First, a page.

The first time I noticed it was in a flea market in India. Bustling crowds, shelves lined with colorful accessories and creams, product advertisements hanging on the walls—in the midst of the chaos, it lay inconspicuously. A bottle of Fair&Lovely, a product promising skin-lightening.
The name itself didn’t click until much later, but even on first sight the advertisement bothered me. A South Asian woman was depicted on the front, her face originally her natural, tan skin tone. Her expression was grim, as she was evidently unhappy with herself. She was copied over a few times on the advertisement, and with each iteration, her expression appeared a little brighter, her skin noticeably pale by the last image.
After heavy criticism, Hindustan Unilever, Fair&Lovely’s parent company, rebranded themselves as Glow&Lovely. Yet even with the rebranding, the ingredients remained the same. The cream’s main active ingredient, niacinamide, suppresses melanin. But the company insists that the product is, and has always been, not “a skin-bleaching product.”
Fair&Lovely is a true embodiment of colorism, the notion that “fair,” or light-skinned, is beautiful, but it is by no means an isolated incident. Rooted in racism and classism, colorism is prevalent globally, from South Korean K-pop idols edited to appear paler to the US media unproportionately favoring lighter-skinned people. Historically, paler skin was representative of Western beauty standards and also a symbol of wealth, as the upper classes were spared the burning sun that the labor class was subject to in field work.
The ideal of pale skin has been passed down from generation to generation, and products similar to Fair&Lovely are designed to profit off of these insecurities. And it hurts to see family and friends genuinely believe that their beauty is defined by their skin color. It hurts to see that insecurity projected onto others. From urging children to play inside to avoid getting tanned in the sun to scrutinizing images with poorer lighting in fear that their skin will appear a darker complexion to using skin-bleaching products, colorism is detrimental to one’s self-perception.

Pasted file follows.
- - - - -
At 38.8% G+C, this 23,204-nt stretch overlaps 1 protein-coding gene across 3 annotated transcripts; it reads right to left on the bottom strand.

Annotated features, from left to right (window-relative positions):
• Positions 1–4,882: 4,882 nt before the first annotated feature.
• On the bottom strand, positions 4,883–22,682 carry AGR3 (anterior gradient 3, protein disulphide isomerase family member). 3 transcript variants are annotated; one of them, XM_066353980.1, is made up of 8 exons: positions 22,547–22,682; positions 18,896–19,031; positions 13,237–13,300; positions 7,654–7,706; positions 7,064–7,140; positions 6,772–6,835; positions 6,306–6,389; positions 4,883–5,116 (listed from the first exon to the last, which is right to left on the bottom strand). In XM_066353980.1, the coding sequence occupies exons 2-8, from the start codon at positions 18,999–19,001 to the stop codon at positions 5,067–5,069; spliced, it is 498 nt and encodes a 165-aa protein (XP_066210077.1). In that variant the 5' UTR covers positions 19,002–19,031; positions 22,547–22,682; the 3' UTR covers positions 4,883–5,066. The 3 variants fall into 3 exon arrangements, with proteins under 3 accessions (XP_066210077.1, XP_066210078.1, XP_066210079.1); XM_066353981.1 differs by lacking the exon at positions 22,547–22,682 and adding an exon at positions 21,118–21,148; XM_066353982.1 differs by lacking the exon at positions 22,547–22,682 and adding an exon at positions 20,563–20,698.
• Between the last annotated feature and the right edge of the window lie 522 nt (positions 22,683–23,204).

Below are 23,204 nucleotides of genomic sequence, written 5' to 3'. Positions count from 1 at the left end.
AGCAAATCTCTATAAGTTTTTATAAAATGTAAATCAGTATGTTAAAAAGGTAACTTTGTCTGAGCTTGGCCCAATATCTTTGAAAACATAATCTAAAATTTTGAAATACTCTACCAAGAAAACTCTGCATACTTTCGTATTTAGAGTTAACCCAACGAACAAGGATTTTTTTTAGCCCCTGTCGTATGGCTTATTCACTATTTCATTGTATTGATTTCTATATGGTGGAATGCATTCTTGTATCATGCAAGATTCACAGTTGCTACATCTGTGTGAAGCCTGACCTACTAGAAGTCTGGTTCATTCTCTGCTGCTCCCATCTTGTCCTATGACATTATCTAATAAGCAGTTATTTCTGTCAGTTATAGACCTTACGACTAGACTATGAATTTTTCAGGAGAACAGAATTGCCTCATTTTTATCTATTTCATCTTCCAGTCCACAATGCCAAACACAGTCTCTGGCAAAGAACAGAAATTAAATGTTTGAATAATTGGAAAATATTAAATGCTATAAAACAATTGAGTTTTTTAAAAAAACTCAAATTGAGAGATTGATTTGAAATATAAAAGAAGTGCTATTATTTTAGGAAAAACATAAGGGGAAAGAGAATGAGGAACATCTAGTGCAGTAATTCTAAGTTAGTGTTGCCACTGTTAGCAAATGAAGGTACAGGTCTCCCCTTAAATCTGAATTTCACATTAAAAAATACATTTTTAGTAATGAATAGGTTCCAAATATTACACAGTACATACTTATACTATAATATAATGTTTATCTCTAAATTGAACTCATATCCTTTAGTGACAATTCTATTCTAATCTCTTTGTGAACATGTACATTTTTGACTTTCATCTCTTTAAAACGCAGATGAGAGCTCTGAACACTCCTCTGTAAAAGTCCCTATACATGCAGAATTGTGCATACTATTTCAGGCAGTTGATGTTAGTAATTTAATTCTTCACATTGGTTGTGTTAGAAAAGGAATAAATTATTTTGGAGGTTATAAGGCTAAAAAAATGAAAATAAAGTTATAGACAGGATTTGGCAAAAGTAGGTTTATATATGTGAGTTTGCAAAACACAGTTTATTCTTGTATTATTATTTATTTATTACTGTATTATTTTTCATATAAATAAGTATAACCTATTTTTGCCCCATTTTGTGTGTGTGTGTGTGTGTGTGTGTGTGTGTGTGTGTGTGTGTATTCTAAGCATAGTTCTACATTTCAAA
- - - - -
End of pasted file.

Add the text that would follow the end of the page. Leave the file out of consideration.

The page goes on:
I’ve heard it myself countless times, and when I was around 12 years old, I internalized the idea that I needed to be lighter-skinned. I used filters, subjected myself to creams with false promises, and tried to stay out of the sun. I refused to admit that my mindset was inherently problematic, and I fell into the same trap so many people around me have.
Unlearning it has meant recognizing that my internalized colorism was the foundation for racism. While racism is the discrimination of a marginalized race, often perpetuated by systemic injustices, colorism is within a minority group. It usually entails preferential treatment of lighter skin tones and can also cause systemic prejudice. It’s discrimination in the plainest sense, but within one race rather than between multiple.
A prime example of colorism is in Hollywood, when casting directors consistently choose lighter-skinned African Americans in roles meant to portray darker-skinned characters. In Netflix’s film The Harder They Fall, the main character is based on a real person, a dark-skinned African American woman, but a light-skinned woman was chosen for the role. It was similar for other characters in the movie, and despite backlash, nothing has really changed. Shows continue to cater to white beauty standards, affecting our own perception of color in media.
It’s hard to say when corporations will stop idealizing fair skin and when Hollywood will start representing all skin colors equally, but until then, we can start dismantling colorism on an individual level. We can recognize colorism in our daily lives, and start correcting family and friends on their subtle microaggressions.
So with this coming school year, I hope we can all bask in the sun, content with knowing that our beauty is not defined by the color of our skin.